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Pakistan: Sindh Provincial Assembly Passes Law to Establish Commission for Protection of Minority Rights

(Dec. 19, 2016) In what Assembly-member Nand Kumar Goklani called “a victory for the entire province,” Pakistan’s Sindh Province Assembly has unanimously adopted a private bill to establish a commission to protect the rights of religious minorities.  (Sindhi Assembly Stamps Commission for Minorities, NATION (Nov. 18, 2016).)  The Sindh Minorities Rights Commission Bill, 2015, was passed on November 17, 2016, on the recommendation of a report of the Assembly’s Standing Commission on Minority Affairs.  (A Bill for the Establishment of Sindh Minorities Rights Commission, 2015 (Minority Rights Commission Bill), Open Parliament website; Azeem Samar, Sindh Passes Bill to Establish Minorities’ Rights Commission, NEWS INTERNATIONAL (Nov. 18, 2016).)

The new law aimed to provide a platform to examine the grievances of minority communities, suggest mechanisms for accelerating the pace of their socioeconomic development, and promote and protect their identities at the provincial level.  (Minority Rights Commission Bill, preamble.)  Kumar, a member of Pakistan’s Hindu minority, stated that the law would also “reiterate the values of religious harmony, tolerance, respect and peace, which were inherent in the creation of Pakistan.”  (Time for Inclusion: Law Passed to Establish Sindh Minorities Rights Commission, EXPRESS TRIBUNE (Nov. 18, 2016).)

The Minority Rights Commission Bill defines 17 specific functions to be discharged by the Commission, including

  • the examination of government policy and programs related to a variety of issues faced by minorities;
  • review of laws and regulations affecting the status and rights of minorities, suggesting the repeal or amendment of existing laws or adoption of new laws to eliminate discrimination and promote minority welfare;
  • undertaking of research and programs to raise the status, literacy, social interaction, and political participation of minorities in Sindh, and eliminate hate material and hate speech;
  • investigation of specific complaints of minority rights violations; and
  • monitoring of procedures for redressing violations of minority rights. (Minority Rights Commission Act § 11.)

The Commission’s chairperson and six of eleven government-nominated members are to come from various ethnic and religious minorities.  Women must comprise at least 33% of the membership of the Commission, and one youth representative, one lawyer, and two civil society activists are to be included as well.  (Id. § 3(2)(a), (b).)

The Commission, when investigating complaints filed in conformity with the new law, has the powers of a civil court trying a suit under civil procedure to summon and enforce the attendance of witnesses and examine them under oath.  (Id. § 12(1).)  When the Commission’s inquiry discloses human rights violations against minorities, the Commission may recommend to the provincial government or other authorities that the violators be prosecuted.  (Id. § 14(1)(a).)  The law stipulates that, for the speedy trial of such offenses, “the Sindh government may in consultation with the Chief Justice of Sindh High Court, by notification in the official gazette, specify a court of sessions to be the Human Rights Court for the district to try such offences.”  (Id. § 16.)  The Commission may also recommend that the Sindh government or another authority grant immediate interim relief to the victim or his/her family and provide the complainant or his/her legal representative with a copy of the inquiry report.  (Id. § 14(1)(b), (c).)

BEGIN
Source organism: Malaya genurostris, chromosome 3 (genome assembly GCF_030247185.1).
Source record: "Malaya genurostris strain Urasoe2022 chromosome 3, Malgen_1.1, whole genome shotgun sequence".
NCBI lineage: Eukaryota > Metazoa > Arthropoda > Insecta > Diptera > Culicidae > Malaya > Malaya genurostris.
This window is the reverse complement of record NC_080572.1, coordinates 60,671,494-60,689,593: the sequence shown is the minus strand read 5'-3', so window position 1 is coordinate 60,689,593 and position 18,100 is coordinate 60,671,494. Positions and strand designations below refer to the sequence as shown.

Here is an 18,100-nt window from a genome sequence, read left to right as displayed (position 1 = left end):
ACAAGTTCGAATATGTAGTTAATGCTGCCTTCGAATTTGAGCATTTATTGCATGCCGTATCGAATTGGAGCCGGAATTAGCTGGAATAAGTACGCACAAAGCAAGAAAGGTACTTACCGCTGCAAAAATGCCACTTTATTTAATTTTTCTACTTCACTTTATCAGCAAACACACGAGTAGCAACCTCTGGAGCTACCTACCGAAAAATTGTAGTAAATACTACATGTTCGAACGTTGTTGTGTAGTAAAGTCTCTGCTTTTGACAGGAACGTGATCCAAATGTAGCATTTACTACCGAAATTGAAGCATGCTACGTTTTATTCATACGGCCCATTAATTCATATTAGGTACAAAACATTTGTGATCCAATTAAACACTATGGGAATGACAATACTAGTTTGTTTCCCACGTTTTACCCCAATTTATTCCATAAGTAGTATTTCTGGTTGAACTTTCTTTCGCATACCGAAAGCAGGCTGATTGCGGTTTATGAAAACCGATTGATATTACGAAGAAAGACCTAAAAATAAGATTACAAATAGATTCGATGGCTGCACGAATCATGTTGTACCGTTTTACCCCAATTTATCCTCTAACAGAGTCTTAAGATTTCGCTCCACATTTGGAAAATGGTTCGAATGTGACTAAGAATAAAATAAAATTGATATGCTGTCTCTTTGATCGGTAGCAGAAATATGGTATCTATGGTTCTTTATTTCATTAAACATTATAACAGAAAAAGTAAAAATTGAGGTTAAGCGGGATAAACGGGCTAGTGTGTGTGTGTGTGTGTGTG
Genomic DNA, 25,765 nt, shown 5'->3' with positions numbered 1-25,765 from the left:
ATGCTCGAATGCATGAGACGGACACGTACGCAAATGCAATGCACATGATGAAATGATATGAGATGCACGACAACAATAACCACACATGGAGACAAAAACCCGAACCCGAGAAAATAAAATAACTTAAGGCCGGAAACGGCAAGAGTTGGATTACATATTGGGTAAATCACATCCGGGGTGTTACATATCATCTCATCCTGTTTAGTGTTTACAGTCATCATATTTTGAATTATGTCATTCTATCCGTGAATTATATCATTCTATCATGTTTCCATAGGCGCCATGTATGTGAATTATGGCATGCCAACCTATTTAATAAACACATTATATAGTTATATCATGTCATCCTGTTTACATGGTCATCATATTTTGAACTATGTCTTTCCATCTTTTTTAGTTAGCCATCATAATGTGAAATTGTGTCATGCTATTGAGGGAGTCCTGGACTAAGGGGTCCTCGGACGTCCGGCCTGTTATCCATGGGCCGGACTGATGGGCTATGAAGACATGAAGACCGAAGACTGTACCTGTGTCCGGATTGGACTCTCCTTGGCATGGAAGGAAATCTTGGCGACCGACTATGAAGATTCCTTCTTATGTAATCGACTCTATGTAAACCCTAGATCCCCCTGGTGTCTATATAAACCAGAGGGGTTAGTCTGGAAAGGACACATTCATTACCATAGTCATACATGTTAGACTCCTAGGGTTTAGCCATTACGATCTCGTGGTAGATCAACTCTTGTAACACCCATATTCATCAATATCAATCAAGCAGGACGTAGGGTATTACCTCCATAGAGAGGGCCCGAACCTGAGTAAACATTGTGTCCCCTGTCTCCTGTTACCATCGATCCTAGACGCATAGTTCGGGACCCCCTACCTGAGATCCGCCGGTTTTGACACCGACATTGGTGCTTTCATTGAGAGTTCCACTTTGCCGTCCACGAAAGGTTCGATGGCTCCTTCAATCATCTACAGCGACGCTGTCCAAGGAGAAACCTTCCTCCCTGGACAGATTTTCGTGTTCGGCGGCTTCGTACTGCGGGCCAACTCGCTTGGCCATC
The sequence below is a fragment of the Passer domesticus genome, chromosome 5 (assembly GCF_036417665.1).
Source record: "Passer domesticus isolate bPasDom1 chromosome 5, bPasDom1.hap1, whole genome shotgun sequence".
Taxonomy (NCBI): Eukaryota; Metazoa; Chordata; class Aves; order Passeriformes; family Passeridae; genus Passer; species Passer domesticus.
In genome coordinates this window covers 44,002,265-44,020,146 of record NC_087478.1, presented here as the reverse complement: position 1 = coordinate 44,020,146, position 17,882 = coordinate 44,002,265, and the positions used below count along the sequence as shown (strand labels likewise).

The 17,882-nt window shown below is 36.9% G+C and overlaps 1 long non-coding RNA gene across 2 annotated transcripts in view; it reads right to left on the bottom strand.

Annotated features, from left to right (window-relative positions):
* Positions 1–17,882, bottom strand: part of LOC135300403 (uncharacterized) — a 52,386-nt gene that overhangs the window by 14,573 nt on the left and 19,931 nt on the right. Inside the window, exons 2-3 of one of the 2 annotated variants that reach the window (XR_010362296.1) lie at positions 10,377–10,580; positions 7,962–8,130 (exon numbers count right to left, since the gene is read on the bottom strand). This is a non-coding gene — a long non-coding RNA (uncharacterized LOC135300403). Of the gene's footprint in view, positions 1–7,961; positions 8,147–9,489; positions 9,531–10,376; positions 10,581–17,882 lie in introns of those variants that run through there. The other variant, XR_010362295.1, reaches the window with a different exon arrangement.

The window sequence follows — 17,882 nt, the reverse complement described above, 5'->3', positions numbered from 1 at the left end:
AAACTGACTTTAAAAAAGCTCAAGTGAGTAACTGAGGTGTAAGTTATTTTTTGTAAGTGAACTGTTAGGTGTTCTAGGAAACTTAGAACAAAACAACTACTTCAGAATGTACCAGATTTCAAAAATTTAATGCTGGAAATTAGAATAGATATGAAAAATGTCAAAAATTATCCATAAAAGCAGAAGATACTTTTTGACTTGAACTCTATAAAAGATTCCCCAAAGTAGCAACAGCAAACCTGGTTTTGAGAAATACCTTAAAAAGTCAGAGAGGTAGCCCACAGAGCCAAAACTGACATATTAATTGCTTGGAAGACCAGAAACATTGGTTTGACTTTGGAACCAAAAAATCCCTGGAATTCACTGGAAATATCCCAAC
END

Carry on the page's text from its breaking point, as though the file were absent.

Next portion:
The law grew out of a landmark judgment of the Pakistan Supreme Court issued on June 19, 2014, after an attack on a church in Peshawar.  The ruling, authored by then Chief Justice Tassaduq Hussain Jillani, called for the government to constitute a national council for minority rights, stating that the council’s function should be “to monitor the practical realization of the rights and safeguards provided to the minorities under the Constitution and law.  The Council should also be mandated to frame policy recommendations for safeguarding and protecting minorities’ rights by the Provincial and Federal Government.”  (Suo Moto Actions Regarding Suicide Bomb Attack of 22.9.2013 on the Church in Peshawar and Regarding Threats Being Given to Kalash Tribe and Ismailies in Chitral, (2014) SMC No. 1/2014 etc. § 37(iv), Supreme Court of Pakistan website.)

The language of the new Sindh law is nearly the same as that of a federal bill to be introduced by National Assembly-member Sanjey Perwani.  (A Bill to Provide for the Establishment of Pakistan Minorities Rights Commission, National Assembly of Pakistan website (last visited Dec. 19, 2016); Irfan Ghauri, Two More Bills to Protect Minorities’ Rights on Cards, EXPRESS TRIBUNE (Aug. 29, 2016).)